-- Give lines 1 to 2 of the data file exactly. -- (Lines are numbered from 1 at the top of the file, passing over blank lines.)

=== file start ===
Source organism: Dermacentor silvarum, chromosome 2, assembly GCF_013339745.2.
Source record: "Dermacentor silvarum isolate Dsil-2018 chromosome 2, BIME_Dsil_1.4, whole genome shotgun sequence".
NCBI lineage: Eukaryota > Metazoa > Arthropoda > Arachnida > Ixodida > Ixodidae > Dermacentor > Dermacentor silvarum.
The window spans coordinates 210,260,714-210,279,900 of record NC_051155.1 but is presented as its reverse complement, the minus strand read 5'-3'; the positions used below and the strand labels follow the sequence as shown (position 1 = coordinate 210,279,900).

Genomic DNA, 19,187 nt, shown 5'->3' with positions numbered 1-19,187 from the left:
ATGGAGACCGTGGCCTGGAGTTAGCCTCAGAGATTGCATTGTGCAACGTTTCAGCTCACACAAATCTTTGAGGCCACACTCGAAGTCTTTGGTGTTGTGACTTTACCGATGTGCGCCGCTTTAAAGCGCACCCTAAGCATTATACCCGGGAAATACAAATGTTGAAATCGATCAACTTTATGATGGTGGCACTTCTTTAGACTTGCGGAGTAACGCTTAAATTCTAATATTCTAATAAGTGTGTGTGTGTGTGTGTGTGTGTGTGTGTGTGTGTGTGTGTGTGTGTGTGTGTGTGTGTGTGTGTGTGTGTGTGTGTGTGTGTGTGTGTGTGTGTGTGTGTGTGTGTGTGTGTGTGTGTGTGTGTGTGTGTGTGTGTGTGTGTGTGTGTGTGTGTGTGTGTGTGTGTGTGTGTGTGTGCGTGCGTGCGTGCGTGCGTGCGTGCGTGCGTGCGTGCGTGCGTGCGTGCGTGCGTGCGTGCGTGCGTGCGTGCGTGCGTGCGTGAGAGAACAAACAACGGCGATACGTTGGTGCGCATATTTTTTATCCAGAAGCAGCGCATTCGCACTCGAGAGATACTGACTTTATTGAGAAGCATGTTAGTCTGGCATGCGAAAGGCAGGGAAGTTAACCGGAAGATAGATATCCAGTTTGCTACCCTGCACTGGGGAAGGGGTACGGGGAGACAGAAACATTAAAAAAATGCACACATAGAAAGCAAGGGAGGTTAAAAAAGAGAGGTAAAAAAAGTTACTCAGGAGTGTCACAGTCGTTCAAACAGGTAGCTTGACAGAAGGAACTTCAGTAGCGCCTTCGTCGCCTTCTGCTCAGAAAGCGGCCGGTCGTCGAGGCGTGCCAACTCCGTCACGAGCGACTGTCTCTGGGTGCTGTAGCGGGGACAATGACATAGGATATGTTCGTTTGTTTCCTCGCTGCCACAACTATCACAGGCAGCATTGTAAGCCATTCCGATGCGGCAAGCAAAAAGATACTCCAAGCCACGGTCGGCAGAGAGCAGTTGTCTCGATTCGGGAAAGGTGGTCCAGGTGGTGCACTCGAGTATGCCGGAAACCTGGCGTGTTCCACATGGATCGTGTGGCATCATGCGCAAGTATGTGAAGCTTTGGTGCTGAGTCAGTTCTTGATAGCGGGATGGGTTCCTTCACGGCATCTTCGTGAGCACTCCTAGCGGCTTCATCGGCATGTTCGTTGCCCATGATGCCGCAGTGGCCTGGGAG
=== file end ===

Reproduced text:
Source organism: Dermacentor silvarum, chromosome 2, assembly GCF_013339745.2.
Source record: "Dermacentor silvarum isolate Dsil-2018 chromosome 2, BIME_Dsil_1.4, whole genome shotgun sequence".